Waiting Time Penalties

This final rule rescinds the Independent Contractor Status Under the Fair Labor Standards Act rule (2021 IC Rule, 86 FR 1168), that was published on January 7, 2021. The contents of this document do not have the force and effect of law and are not meant to bind the public in any way. This document is intended only to provide clarity to the public regarding existing requirements under the law or agency policies.


For most exemptions, more than 50 percent of an employee’s time must be spent performing exempt job duties. This fact sheet provides general information on the exemption from minimum wage and overtime pay provided by Section 13(a)(1) of the FLSA as defined by Regulations, 29 C.F.R. Part 541. To combat potential challenges, managers should review the company’s policies and practices. Document in the employee handbook that management expects nonexempt workers to strictly adhere to their break and lunch schedules, have any overtime approved in advance and avoid taking work home.

The Fair Labor Standards Act (FLSA) mandates that most employees in the United States be paid at least the federal minimum wage for all hours worked and overtime pay for working more than 40 hours per week. The law also includes exemptions for specific types of workers in unique industries. In addition to failing to pay appropriate overtime to nonexempt workers, employers also mistakenly misclassify employees as exempt who, in reality, should be nonexempt. Employees may be exempt from the FLSA’s overtime provisions if they are employed in professional, executive or administrative capacities, or if they are outside salespersons. A full discussion of the intricacies of exemption rules goes well beyond the scope of this article. What is critical to remember, though, is that employees who are eligible for exemption status under federal law will still need to meet the tests of state exemption criteria.

What’s more, many employers believe that random wage and hour audits by the DOL create the only exposure to potential penalties. However, more audits come as a result of a disgruntled employee, something the manager is responsible for. You may think you’re doing someone a favor, but in reality, you’re setting yourself up for wage and overtime claims using that newly increased wage. Again, the DOL recommends a review of each job duty annually, because what an employee was doing last year may have evolved into something new without a title or salary change. For example, your receptionist has started answering the phone every day during lunch.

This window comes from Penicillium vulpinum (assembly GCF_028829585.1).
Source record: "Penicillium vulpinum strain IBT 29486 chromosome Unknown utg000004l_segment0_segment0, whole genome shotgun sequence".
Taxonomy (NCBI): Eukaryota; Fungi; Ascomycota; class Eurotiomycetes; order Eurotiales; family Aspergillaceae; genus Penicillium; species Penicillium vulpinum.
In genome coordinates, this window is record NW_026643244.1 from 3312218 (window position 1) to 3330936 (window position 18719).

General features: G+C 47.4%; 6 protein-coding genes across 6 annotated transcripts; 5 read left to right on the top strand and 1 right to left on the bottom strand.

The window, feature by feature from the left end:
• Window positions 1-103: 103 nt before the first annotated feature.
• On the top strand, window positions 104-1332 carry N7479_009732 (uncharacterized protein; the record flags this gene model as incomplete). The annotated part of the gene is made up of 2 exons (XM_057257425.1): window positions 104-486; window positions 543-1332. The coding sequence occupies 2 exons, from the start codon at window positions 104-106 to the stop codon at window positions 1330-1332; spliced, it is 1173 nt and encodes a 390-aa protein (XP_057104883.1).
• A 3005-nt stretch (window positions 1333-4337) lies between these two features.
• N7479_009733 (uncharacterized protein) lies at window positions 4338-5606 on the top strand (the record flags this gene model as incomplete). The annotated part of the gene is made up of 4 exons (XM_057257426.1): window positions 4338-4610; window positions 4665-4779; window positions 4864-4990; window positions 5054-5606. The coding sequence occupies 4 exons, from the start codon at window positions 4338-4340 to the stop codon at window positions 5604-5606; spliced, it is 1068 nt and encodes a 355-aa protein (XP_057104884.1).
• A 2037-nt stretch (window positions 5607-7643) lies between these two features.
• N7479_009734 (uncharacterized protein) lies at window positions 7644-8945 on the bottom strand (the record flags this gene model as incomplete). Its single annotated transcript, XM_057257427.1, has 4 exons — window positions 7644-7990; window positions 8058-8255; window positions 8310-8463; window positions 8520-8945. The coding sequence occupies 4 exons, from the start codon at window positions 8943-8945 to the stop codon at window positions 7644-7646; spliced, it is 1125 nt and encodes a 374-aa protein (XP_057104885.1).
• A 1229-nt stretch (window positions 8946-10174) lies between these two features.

Under federal law, to be classified under one of the white collar exemptions, an employee must make at least $684 per week (which translates to $35,568 per year). That’s exclusive of board, lodging or other facilities in accordance with federal regulations. The employee’s duties determine whether the employee is exempt or non-exempt, not whether they are paid by salary. It applies to programmers and engineers specifically, and is one of the rare instances where specific job titles are listed in the legislation. Be sure to note that a qualifying employee’s duties don’t have to exclusively impact their own company’s operations.

Exempt and Nonexempt Employees

The DOL estimates these new rules will make 1.3 million American workers newly eligible for overtime pay and other FLSA protections. Paycor’s Time and Attendance software offers employers multiple forms of time-entry (mobile, web, kiosk, clock) so employees can clock in and out from anywhere, anytime. And with mobile punching, employers can verify locations and set precise coordinates to ensure employees are punching in and out from the desired work location. With one location to track and monitor hours worked, employers have instant access to the data they need to accurately report Component 2 data on the EEO-1 survey. If you’re struggling to understand general overtime pay requirements and don’t know which areas to stay updated on, don’t worry—we’ve got you covered. The easiest place to start is to make sure you’re properly classifying your employees.

Executive assistants and coordinator-level employees potentially fall under this category and could be classified as either exempt or nonexempt. How much discretion and independent judgment they exercise is often open to interpretation. Although punitive damages are not involved, civil penalties could be assessed for repeated or willful overtime violations to the tune of $1,000 per transgression plus liquidated damages for unpaid wages. Remember, as an employer, you are required to track and pay overtime (as defined by federal and state requirements) if an individual does not meet an exemption.